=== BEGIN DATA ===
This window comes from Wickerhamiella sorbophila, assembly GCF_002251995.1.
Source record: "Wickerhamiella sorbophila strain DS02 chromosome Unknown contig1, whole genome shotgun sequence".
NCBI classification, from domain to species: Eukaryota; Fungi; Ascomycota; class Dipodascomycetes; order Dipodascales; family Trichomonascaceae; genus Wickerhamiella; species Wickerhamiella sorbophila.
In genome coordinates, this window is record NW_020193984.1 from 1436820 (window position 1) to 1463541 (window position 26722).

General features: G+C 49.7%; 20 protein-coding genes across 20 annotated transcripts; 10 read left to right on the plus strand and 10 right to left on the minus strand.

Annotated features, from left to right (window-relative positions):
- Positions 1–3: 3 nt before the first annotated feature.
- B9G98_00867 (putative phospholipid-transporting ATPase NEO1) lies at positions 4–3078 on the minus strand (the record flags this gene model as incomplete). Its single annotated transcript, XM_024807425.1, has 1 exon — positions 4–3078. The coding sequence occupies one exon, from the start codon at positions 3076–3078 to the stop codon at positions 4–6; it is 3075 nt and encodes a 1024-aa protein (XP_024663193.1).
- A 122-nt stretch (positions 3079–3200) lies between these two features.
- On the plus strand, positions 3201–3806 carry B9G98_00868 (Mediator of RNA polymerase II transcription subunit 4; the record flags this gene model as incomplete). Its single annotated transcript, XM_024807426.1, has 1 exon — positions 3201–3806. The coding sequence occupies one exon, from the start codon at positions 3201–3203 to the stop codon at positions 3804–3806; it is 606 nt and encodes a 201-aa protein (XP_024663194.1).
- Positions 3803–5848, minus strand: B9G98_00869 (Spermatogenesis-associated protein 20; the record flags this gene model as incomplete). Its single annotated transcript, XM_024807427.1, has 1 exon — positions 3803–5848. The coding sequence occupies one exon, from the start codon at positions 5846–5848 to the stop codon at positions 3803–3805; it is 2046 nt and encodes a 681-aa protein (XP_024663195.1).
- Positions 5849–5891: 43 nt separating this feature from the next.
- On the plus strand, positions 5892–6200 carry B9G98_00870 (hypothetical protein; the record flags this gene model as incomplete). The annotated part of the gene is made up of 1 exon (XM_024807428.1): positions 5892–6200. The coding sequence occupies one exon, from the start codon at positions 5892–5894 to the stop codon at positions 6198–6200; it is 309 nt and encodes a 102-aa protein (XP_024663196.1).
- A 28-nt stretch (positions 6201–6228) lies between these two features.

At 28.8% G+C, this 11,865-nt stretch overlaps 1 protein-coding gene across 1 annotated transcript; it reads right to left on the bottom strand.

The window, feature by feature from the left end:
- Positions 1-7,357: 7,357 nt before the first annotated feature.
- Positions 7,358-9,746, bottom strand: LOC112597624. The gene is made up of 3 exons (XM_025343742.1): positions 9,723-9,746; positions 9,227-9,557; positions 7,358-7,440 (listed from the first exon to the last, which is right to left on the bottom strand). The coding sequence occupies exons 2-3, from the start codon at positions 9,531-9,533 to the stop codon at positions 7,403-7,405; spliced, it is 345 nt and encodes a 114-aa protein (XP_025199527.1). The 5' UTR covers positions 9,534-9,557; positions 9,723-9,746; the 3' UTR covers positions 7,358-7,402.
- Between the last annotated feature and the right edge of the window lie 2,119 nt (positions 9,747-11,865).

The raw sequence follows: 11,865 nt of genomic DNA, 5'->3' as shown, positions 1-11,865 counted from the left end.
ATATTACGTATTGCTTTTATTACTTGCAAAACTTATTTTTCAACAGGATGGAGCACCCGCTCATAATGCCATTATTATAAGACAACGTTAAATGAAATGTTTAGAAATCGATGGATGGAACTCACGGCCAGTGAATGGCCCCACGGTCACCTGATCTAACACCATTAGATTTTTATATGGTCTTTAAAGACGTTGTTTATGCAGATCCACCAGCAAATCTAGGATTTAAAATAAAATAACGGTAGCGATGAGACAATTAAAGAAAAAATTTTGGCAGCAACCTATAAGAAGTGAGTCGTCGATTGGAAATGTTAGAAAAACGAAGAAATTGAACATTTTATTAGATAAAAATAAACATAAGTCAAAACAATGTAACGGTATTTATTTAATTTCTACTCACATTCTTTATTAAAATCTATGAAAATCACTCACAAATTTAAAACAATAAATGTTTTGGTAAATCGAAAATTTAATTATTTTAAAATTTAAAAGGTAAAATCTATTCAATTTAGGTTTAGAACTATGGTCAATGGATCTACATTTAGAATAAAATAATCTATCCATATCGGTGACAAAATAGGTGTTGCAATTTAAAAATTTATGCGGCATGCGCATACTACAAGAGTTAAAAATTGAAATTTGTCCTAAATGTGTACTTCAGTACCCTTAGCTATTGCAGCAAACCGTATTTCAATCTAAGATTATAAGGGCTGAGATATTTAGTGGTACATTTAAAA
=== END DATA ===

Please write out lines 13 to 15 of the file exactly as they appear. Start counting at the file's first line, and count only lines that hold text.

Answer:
- On the plus strand, positions 5892–6200 carry B9G98_00870 (hypothetical protein; the record flags this gene model as incomplete). The annotated part of the gene is made up of 1 exon (XM_024807428.1): positions 5892–6200. The coding sequence occupies one exon, from the start codon at positions 5892–5894 to the stop codon at positions 6198–6200; it is 309 nt and encodes a 102-aa protein (XP_024663196.1).
- A 28-nt stretch (positions 6201–6228) lies between these two features.

At 28.8% G+C, this 11,865-nt stretch overlaps 1 protein-coding gene across 1 annotated transcript; it reads right to left on the bottom strand.